 Material now used is steel sheet metal S.N. Particulars Units Cold start Simmer
1. Thermal efficiency % 34 20.5
6.1.3. WBT input/output for second modification 2. Char weight gm 245 245
3. Time to boil min 16 48.5
Table 6.7 WBT constant input for second modification 4. Burning rate g/min 13.5 12
SN Particulars units value 5. Specific Fuel Consumption g/liter
91.5 371.5
1 Weight of empty stove gm 6450
6. Fire Power Watts 3390.5 2964.5
0
2 Air temperature C 28
3 Moisture content % 15
4 Dry weight of pot gm 500 6.1.3.1 Observation
0  Pyrolysis occurs at 4th minutes from ignition.
5 Local boiling temperature of water C 96
 Virtually No Smoke
 Flame sustains for whooping one hour and seven minutes.

6.2 Controlled Cooking Test Results


The controlled cooking test was conducted in CES lab at IOE, Pulchowk campus
to determine the stove performance at actual cooking condition. The procedure
and necessary data for the test was taken as per the instruction provided by shell
foundation for household energy and health program and then the obtained data
2014/RBESPA-2
Design, fabrication and Testing of Nepali Bio-char Stove 39 40 Research in Energy Systems Planning and Analysis

was fitted into the excel sheet provided by them. The important result that we have Table 6.11 Proximate Analysis Result of Pine Char
deducted from this test is the SFC and the total time to cook the meal. Sample Name: Pine Char Standard (NAST)
The result obtained from the test is as below: Moisture Content (%) 5.57 7.5
Volatile Matter Content (%) 36.50 17.96
Table 6.10 Test Results of CCT Ash Content (%) 1.85 5.39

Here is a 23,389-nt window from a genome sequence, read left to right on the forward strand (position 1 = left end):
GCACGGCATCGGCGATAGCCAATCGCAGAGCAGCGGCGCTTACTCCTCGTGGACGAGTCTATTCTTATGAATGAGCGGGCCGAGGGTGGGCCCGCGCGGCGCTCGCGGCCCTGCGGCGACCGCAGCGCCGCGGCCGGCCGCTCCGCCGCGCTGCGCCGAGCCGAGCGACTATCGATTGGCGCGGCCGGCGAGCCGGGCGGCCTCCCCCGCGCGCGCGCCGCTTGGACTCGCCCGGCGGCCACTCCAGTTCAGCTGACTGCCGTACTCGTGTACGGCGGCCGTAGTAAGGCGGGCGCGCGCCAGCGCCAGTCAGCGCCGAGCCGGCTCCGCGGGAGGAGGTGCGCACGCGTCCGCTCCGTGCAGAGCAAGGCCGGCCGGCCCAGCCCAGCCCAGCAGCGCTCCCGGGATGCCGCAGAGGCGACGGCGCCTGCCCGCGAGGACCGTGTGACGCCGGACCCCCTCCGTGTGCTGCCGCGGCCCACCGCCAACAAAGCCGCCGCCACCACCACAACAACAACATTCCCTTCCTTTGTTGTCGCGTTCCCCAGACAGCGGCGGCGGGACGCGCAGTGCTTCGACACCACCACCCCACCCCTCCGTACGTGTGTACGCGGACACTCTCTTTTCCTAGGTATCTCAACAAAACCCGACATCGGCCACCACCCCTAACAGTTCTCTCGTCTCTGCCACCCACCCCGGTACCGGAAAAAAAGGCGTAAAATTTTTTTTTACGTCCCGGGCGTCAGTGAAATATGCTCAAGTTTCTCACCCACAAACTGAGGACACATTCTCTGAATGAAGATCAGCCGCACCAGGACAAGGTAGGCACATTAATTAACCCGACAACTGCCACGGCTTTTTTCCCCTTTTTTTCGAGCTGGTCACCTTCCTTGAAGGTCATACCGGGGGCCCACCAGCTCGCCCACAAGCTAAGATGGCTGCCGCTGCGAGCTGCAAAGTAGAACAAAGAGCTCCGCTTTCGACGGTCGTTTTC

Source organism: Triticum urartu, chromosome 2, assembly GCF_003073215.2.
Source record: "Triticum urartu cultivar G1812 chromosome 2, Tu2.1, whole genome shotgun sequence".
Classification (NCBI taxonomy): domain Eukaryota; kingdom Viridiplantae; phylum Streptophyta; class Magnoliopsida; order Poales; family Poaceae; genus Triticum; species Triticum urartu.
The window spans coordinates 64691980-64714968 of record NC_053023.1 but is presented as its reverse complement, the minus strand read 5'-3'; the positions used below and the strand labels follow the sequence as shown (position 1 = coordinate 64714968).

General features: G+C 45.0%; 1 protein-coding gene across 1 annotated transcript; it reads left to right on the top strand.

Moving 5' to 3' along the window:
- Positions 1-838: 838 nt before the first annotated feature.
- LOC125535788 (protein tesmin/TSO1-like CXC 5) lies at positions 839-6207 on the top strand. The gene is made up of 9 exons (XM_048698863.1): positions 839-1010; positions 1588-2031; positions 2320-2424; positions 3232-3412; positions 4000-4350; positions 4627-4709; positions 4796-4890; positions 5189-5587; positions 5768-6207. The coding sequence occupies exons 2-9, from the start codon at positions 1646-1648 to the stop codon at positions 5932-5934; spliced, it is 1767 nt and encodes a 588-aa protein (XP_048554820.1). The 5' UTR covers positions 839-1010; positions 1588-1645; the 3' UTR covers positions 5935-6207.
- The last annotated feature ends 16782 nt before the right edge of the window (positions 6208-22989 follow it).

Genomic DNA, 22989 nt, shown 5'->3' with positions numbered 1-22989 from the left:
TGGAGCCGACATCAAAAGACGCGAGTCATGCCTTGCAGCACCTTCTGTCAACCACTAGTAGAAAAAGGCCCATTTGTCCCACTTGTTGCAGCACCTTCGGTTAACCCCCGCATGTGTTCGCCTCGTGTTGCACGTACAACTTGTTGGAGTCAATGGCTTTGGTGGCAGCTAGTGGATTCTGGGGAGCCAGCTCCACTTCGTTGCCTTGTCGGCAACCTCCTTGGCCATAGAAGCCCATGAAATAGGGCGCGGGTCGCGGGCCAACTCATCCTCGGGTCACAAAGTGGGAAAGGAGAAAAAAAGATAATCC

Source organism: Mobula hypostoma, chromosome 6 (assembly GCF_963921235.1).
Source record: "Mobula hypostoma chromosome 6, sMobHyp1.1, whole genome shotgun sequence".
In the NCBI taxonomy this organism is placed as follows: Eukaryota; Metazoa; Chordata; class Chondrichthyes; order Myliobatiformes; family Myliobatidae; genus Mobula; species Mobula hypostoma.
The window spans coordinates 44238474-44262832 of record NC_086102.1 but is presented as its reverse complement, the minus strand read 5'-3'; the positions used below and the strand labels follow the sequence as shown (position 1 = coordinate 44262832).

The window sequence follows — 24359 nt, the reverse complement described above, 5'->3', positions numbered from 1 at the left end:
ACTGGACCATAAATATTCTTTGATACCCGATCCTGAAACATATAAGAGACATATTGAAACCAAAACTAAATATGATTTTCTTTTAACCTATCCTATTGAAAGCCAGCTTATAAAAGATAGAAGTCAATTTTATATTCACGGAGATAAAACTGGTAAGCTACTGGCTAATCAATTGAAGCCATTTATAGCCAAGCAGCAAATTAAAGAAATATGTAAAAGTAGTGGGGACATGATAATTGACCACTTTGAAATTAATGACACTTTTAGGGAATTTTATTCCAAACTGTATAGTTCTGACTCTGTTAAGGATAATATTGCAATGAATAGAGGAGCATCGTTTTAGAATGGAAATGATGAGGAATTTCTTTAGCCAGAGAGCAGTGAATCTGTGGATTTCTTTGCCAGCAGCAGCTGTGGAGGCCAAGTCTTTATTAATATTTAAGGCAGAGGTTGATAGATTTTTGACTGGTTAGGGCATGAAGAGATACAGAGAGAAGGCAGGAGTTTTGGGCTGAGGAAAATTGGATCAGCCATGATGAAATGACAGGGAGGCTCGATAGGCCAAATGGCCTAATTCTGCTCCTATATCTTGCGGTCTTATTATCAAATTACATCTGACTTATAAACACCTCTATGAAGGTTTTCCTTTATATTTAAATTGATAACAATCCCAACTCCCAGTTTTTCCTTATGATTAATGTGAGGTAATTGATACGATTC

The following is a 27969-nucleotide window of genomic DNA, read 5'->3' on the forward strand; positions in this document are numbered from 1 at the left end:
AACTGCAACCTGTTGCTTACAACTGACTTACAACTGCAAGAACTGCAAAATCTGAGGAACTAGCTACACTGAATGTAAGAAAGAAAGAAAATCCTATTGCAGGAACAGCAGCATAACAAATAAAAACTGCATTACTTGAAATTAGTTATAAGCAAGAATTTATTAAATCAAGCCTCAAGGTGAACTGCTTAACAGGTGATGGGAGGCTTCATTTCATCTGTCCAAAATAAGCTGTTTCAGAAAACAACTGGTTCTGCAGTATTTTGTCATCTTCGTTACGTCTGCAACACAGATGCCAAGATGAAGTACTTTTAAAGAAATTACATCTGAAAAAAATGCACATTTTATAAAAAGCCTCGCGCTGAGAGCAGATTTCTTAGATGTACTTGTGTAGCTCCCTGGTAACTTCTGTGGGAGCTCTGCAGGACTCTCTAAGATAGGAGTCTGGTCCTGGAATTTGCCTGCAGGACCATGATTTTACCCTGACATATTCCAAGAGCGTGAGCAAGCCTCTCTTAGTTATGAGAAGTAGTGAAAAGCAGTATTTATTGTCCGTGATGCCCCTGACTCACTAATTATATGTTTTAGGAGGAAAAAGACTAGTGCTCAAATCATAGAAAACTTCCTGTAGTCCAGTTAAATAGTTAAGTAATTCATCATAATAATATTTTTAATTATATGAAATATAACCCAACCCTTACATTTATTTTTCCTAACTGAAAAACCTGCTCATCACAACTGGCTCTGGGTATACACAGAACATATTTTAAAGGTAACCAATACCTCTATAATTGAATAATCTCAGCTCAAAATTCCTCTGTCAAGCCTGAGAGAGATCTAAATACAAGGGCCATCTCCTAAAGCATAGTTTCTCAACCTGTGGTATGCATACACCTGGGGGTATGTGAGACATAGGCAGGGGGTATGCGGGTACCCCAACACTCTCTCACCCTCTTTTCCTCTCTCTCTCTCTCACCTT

Parameters Test Total Fixed Carbon Content (%) 56.09 69.15
Weight of raw food (gm) 760+200=960 (Rice + Pulse)
6.3.1.1 Discussion
Wood Supplied (gm) 1500
Wood Remaining (gm) 525  Moisture Content: Moisture affects the combustion efficiency negatively
Weight of Char (gm) 260 and the moisture content should typically be as low as possible
Equivalent Dry Wood consumed (gm) 585 (Demirbas, 2004). Optimum moisture content that can be allowed to use
Time (min) 34 in charcoal briquettes is 10-12%. (Eriksson & Prior, 1990).
SFC (g/kg) 609  Volatile Matter Content: According to the report published by FAO
(1985) volatile matter in charcoal can vary from a high value of 40%. The
6.2.1 Discussion: high value of volatile charcoal tends to be stronger, heavier, harder and
easier for the ignition than low volatile charcoal but at the same time burn
It is seen that only 975gm of wood is consumed for cooking one time meal for a with some smokes too.
typical family. The SFC obtained from the test is 609 g/kg means 609gm of wood  Ash Content: Biomass residues normally have much lower ash content